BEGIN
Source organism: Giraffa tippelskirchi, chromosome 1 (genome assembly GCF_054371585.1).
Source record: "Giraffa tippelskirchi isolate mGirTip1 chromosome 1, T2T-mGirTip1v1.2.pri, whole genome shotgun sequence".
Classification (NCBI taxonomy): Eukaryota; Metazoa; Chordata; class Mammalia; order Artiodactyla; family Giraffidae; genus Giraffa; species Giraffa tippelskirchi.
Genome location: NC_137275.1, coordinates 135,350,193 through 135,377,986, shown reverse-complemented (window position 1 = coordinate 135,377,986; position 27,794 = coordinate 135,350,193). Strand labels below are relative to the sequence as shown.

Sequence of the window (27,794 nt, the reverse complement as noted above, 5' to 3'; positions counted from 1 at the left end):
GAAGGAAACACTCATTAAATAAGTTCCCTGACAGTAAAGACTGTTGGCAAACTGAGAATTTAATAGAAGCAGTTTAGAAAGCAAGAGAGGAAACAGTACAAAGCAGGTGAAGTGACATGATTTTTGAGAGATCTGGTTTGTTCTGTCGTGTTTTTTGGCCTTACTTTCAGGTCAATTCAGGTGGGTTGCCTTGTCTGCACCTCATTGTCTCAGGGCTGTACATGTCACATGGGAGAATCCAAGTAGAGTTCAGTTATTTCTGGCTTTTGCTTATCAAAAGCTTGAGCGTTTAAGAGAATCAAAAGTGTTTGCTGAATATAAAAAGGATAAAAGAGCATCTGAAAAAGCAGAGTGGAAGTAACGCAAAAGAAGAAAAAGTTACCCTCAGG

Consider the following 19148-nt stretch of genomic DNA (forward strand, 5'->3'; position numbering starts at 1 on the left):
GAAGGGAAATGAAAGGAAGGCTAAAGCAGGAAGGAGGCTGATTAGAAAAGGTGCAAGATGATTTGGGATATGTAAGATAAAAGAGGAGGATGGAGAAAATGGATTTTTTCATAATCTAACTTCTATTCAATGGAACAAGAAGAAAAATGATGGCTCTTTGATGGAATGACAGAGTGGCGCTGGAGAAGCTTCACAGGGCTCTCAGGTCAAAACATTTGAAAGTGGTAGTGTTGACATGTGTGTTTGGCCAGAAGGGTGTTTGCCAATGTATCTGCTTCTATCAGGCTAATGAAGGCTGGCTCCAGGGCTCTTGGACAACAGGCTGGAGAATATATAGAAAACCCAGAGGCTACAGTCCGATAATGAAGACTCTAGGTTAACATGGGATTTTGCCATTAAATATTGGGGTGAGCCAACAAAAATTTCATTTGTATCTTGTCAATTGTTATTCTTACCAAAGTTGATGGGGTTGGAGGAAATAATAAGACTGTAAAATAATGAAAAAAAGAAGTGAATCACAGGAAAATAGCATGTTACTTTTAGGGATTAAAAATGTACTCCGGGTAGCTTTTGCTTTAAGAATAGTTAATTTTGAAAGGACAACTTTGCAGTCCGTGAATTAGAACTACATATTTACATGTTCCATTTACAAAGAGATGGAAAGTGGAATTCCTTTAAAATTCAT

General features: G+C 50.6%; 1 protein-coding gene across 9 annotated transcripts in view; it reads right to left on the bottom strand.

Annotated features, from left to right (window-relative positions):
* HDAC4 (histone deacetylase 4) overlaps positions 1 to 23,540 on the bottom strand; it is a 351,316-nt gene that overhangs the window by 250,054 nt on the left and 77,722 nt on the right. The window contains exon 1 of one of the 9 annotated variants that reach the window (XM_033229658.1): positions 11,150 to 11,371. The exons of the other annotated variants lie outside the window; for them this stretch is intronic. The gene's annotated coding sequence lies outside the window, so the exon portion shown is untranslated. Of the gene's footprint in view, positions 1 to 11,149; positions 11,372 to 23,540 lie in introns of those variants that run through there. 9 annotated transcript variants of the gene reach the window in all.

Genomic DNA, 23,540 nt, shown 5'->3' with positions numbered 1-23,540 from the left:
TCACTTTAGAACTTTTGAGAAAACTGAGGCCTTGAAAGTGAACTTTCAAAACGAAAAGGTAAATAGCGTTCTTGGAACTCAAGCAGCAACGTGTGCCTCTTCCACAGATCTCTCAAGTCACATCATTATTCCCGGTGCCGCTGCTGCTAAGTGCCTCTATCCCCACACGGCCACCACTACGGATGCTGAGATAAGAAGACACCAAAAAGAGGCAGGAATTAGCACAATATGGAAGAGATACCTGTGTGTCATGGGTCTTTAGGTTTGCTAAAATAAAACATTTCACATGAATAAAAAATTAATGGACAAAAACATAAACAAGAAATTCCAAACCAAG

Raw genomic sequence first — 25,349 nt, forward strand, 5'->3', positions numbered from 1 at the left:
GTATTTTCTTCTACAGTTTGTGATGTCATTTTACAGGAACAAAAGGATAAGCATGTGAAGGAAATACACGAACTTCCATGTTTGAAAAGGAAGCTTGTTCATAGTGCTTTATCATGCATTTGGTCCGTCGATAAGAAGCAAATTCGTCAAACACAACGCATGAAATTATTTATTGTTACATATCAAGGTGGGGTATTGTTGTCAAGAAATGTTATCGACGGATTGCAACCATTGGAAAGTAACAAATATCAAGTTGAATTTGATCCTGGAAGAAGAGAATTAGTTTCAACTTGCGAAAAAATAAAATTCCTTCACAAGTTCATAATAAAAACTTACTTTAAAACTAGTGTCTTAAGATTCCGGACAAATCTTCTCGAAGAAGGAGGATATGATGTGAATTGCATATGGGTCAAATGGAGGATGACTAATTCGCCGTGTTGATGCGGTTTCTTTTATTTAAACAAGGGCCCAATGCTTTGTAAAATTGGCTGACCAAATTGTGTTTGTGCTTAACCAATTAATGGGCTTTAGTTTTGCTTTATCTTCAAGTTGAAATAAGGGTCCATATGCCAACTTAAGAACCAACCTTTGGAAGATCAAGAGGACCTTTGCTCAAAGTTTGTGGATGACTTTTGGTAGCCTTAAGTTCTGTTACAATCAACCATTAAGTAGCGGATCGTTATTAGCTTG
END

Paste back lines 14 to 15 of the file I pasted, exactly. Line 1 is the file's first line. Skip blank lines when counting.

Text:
Raw genomic sequence first — 25,349 nt, forward strand, 5'->3', positions numbered from 1 at the left:
GTATTTTCTTCTACAGTTTGTGATGTCATTTTACAGGAACAAAAGGATAAGCATGTGAAGGAAATACACGAACTTCCATGTTTGAAAAGGAAGCTTGTTCATAGTGCTTTATCATGCATTTGGTCCGTCGATAAGAAGCAAATTCGTCAAACACAACGCATGAAATTATTTATTGTTACATATCAAGGTGGGGTATTGTTGTCAAGAAATGTTATCGACGGATTGCAACCATTGGAAAGTAACAAATATCAAGTTGAATTTGATCCTGGAAGAAGAGAATTAGTTTCAACTTGCGAAAAAATAAAATTCCTTCACAAGTTCATAATAAAAACTTACTTTAAAACTAGTGTCTTAAGATTCCGGACAAATCTTCTCGAAGAAGGAGGATATGATGTGAATTGCATATGGGTCAAATGGAGGATGACTAATTCGCCGTGTTGATGCGGTTTCTTTTATTTAAACAAGGGCCCAATGCTTTGTAAAATTGGCTGACCAAATTGTGTTTGTGCTTAACCAATTAATGGGCTTTAGTTTTGCTTTATCTTCAAGTTGAAATAAGGGTCCATATGCCAACTTAAGAACCAACCTTTGGAAGATCAAGAGGACCTTTGCTCAAAGTTTGTGGATGACTTTTGGTAGCCTTAAGTTCTGTTACAATCAACCATTAAGTAGCGGATCGTTATTAGCTTG